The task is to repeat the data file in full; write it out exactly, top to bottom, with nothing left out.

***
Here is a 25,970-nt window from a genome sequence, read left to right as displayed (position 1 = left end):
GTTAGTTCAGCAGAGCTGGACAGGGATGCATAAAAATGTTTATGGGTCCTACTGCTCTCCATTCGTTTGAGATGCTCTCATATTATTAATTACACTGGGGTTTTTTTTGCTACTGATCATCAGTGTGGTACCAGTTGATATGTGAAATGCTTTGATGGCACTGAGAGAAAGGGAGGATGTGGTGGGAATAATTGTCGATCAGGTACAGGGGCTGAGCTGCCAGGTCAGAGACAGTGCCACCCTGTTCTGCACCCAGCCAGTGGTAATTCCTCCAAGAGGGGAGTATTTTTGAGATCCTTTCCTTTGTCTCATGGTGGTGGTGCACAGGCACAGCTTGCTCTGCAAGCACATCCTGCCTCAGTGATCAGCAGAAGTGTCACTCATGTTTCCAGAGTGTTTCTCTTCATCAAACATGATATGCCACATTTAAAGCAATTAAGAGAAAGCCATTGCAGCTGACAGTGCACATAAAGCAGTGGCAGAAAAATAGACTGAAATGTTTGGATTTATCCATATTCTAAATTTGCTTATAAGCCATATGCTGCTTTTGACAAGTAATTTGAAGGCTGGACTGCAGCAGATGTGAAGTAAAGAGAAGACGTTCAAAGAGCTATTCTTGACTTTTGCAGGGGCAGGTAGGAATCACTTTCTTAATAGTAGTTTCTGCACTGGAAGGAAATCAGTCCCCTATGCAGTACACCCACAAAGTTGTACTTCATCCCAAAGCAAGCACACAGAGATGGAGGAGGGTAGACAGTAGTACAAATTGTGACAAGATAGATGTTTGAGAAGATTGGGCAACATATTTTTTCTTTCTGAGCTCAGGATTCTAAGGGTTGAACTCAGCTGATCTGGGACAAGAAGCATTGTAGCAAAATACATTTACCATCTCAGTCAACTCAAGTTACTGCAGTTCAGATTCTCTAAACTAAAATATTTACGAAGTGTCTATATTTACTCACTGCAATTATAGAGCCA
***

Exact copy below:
Here is a 25,970-nt window from a genome sequence, read left to right as displayed (position 1 = left end):
GTTAGTTCAGCAGAGCTGGACAGGGATGCATAAAAATGTTTATGGGTCCTACTGCTCTCCATTCGTTTGAGATGCTCTCATATTATTAATTACACTGGGGTTTTTTTTGCTACTGATCATCAGTGTGGTACCAGTTGATATGTGAAATGCTTTGATGGCACTGAGAGAAAGGGAGGATGTGGTGGGAATAATTGTCGATCAGGTACAGGGGCTGAGCTGCCAGGTCAGAGACAGTGCCACCCTGTTCTGCACCCAGCCAGTGGTAATTCCTCCAAGAGGGGAGTATTTTTGAGATCCTTTCCTTTGTCTCATGGTGGTGGTGCACAGGCACAGCTTGCTCTGCAAGCACATCCTGCCTCAGTGATCAGCAGAAGTGTCACTCATGTTTCCAGAGTGTTTCTCTTCATCAAACATGATATGCCACATTTAAAGCAATTAAGAGAAAGCCATTGCAGCTGACAGTGCACATAAAGCAGTGGCAGAAAAATAGACTGAAATGTTTGGATTTATCCATATTCTAAATTTGCTTATAAGCCATATGCTGCTTTTGACAAGTAATTTGAAGGCTGGACTGCAGCAGATGTGAAGTAAAGAGAAGACGTTCAAAGAGCTATTCTTGACTTTTGCAGGGGCAGGTAGGAATCACTTTCTTAATAGTAGTTTCTGCACTGGAAGGAAATCAGTCCCCTATGCAGTACACCCACAAAGTTGTACTTCATCCCAAAGCAAGCACACAGAGATGGAGGAGGGTAGACAGTAGTACAAATTGTGACAAGATAGATGTTTGAGAAGATTGGGCAACATATTTTTTCTTTCTGAGCTCAGGATTCTAAGGGTTGAACTCAGCTGATCTGGGACAAGAAGCATTGTAGCAAAATACATTTACCATCTCAGTCAACTCAAGTTACTGCAGTTCAGATTCTCTAAACTAAAATATTTACGAAGTGTCTATATTTACTCACTGCAATTATAGAGCCA